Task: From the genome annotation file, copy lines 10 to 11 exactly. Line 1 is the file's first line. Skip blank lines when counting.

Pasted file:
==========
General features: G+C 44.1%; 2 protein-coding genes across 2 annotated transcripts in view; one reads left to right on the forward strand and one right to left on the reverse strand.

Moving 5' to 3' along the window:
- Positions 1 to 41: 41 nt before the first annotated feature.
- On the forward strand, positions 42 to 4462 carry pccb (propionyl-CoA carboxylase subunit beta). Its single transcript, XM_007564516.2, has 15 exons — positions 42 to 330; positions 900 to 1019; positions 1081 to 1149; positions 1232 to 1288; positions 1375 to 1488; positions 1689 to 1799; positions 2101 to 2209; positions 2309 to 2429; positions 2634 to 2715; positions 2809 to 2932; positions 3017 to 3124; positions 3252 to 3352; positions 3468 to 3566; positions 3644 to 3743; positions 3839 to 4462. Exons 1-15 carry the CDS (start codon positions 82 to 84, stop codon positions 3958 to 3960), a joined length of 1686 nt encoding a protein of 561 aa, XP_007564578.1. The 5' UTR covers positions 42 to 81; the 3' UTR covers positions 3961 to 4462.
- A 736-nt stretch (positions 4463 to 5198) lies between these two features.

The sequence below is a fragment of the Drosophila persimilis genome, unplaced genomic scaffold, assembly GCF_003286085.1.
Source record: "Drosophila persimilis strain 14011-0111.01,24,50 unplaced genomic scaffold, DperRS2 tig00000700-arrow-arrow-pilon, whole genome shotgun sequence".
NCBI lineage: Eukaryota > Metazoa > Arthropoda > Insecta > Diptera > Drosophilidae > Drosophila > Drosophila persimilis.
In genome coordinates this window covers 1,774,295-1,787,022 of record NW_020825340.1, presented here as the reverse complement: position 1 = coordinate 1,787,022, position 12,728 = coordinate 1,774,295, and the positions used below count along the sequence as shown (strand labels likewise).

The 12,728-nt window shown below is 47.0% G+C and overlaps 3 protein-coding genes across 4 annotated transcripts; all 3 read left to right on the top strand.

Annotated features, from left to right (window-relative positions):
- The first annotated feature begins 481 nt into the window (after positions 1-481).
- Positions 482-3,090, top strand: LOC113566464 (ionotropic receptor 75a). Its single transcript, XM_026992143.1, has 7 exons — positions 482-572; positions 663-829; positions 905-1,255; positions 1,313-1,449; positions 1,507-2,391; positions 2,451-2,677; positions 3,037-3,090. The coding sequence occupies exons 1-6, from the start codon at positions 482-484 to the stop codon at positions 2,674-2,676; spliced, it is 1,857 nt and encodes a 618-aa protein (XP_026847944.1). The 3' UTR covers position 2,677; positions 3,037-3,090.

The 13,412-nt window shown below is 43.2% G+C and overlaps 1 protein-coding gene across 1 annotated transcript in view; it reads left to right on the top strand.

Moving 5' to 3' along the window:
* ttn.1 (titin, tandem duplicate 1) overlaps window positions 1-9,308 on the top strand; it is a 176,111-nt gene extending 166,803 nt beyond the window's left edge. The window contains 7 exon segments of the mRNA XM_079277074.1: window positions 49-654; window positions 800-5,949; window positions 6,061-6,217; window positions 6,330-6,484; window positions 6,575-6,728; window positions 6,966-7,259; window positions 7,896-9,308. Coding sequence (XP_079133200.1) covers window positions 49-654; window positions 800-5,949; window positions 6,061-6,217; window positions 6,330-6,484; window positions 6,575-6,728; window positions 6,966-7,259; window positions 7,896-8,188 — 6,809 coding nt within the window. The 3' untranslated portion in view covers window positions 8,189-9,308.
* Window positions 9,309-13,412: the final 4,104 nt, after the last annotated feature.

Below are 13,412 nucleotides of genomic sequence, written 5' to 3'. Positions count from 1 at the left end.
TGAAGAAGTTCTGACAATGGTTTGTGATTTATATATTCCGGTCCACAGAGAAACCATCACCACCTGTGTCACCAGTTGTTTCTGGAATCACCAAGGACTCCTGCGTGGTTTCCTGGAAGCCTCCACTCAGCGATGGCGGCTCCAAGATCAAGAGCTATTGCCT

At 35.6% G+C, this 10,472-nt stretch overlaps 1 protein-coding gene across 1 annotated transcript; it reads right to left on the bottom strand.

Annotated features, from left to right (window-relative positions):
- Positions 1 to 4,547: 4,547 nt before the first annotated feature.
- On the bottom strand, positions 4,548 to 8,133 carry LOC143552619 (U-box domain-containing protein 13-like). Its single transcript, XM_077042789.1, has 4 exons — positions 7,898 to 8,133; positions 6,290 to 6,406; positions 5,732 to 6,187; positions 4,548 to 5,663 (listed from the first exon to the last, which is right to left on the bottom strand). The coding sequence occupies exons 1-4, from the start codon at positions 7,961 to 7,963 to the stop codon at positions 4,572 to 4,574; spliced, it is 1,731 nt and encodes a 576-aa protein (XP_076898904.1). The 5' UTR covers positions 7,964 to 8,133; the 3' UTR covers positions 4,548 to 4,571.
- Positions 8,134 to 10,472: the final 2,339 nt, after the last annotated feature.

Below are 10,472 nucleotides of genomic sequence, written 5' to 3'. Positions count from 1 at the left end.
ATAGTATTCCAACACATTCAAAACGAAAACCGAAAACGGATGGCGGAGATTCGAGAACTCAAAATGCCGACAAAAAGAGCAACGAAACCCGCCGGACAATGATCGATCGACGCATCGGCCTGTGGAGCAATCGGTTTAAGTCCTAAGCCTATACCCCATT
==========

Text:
The 12,728-nt window shown below is 47.0% G+C and overlaps 3 protein-coding genes across 4 annotated transcripts; all 3 read left to right on the top strand.

Annotated features, from left to right (window-relative positions):